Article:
MMC, as we've just heard from the format, I'm not going to go through the ins and outs of, of what we could do here, but this is an excellent way of addressing skilled labour shortages on site. If you're building or fabricating components in a factory, you get the repeatability, you get the quality. It's good, repeatable pieces of kit that can go out there, they're not being put together in an adverse environment. So, you've got a very good way of bringing together high

quality, reliable components for your building. Helps with carbon reduction because you don't get the waste and you don't get the rework on site. And it's speed. The installation of a large structure, rather than building something up on site can make the whole installation a lot quicker, but it can cost more. There's logistics issues that

are associated with this. But if the cost is wrapped into the whole life and you benefit from the performance and the quality, you've got to look at where that cost comes. And it's not a universal solution, there may be occasions when manufactured or MMC methods don't work. Combine MMC with, with big structures, with the fit out industry and you've got quite an interesting way of putting things together and going in. Digital revolution and AI, a massive change across industry, across the site as it says there. And potentially a massive change in construction. But construction doesn't move at the speed at which the digital industry does, and quite rightly so. You can't move at those-, you can't get a, a-, tweak a building because you

got a little bit of it wrong as you go along. So, the speed of change needs to be moderated for what we can do in the construction side of things. As we've just heard, digital planning, drafting works very well. Moving that to a next level where you're incorporating AI for example, where you're looking at estimating of how long tasks with take. If you can then roll in ideas from other projects, what's the

weather like, what are the local conditions are like, there's a lot that can be done within the digital and AI side of things. To improve the efficiency of the construction. However, it's-, there's a lot of problems and there's a lot of issues around the control and trust of digital and AI side of things still. What is happening, how safe is it, how robust is it from being hacked, and the security side of things obviously comes into there. Once you have got digital in place, one way or another, a way of using it is site progress management, you could digitally look at what's going on site, take photographs, take scans of what's happening on site. See what's happening, build that into your digital model, compare it with what should be going on and make sure that what is happening is what should be happening, what was in the plan. That's out there now and people are using it as payment triggers for, for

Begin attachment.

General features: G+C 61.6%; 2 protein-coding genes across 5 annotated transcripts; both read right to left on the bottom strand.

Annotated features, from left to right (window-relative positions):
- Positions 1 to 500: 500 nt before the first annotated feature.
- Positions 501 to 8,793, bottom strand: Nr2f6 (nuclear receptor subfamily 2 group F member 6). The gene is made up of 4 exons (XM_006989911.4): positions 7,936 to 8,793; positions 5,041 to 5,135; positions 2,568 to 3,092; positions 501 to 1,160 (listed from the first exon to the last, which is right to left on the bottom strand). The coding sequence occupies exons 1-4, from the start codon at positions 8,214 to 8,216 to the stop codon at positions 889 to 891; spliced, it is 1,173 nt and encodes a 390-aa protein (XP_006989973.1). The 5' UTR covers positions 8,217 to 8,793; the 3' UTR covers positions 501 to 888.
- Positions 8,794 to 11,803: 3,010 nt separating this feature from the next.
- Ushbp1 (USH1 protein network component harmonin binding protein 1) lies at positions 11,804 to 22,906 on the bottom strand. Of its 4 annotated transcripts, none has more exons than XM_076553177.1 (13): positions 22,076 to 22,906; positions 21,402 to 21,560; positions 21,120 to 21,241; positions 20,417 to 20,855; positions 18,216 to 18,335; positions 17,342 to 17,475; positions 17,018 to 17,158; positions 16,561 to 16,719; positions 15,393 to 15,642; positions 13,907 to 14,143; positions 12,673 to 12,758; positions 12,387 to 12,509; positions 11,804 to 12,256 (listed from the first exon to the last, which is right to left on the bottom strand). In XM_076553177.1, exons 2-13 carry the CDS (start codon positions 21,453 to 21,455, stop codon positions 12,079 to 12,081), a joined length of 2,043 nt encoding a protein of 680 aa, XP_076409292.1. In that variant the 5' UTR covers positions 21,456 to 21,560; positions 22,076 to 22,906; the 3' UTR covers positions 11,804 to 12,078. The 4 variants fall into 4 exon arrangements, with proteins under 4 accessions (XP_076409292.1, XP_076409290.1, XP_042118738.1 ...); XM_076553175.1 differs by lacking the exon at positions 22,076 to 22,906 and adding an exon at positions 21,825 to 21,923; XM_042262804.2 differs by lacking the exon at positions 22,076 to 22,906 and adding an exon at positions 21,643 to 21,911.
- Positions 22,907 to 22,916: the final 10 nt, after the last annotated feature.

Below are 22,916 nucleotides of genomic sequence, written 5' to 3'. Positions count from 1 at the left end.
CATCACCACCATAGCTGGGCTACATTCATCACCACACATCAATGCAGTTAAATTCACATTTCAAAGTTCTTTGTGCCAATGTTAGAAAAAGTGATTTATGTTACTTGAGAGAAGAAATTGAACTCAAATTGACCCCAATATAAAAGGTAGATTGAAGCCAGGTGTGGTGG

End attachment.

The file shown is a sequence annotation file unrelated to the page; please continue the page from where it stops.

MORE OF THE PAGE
progress. A next level of this might be if you take that system, then use it for compliance, when it's going forward. So, instead of just using it as stage payments and saying you've completed this, take that to the next step, how was that task completed? Was it done to certain codes, it has been to those codes, if things change in the future, you can look back and say, 'Well, will that piece work actually meet the new way of doing things, I don't need to modify anything.' If anything goes wrong with the building, you can go directly back to that point in time and look at the visual evidence on what actually happened. Taking that a next step to connected digital sites, virtual reality meets design, deployment, build, the compliance and through the life side of things. A great idea but it does-, it does depend on hugely efficient and robust connectivity.

I've got two phones on me, both 5G and both when I'm wandering around where I live, on the local train go into black spots, there's nothing you can do. So, it's great having 5G and it's much trumpeted, this is the way that you'll be connected wherever and whenever you want to do things. The digital infrastructure to allow this to work safely and effectively on-site does need some further work. But when you get that through, there's no end to things that you can do on-site, that visualisation, bringing the digital planning into place. It will also bring new skills in. The connectivity we've addressed and the cost, how much does it cost to bring that infrastructure into place. There's a lot going on at the moment on building up

digital infrastructure, we've got-, one of the innovation networks is Immerse UK. It's worth having a look at that, you can look in and see what's going on, and also there's a programme called Bridge AI, some of you may have heard of. It was launched yesterday, and that's looking at taking different sectors, construction is one of them and seeing what AI can do in those sectors. So, look at Bridge AI and Immerse UK, and you can find more some info there.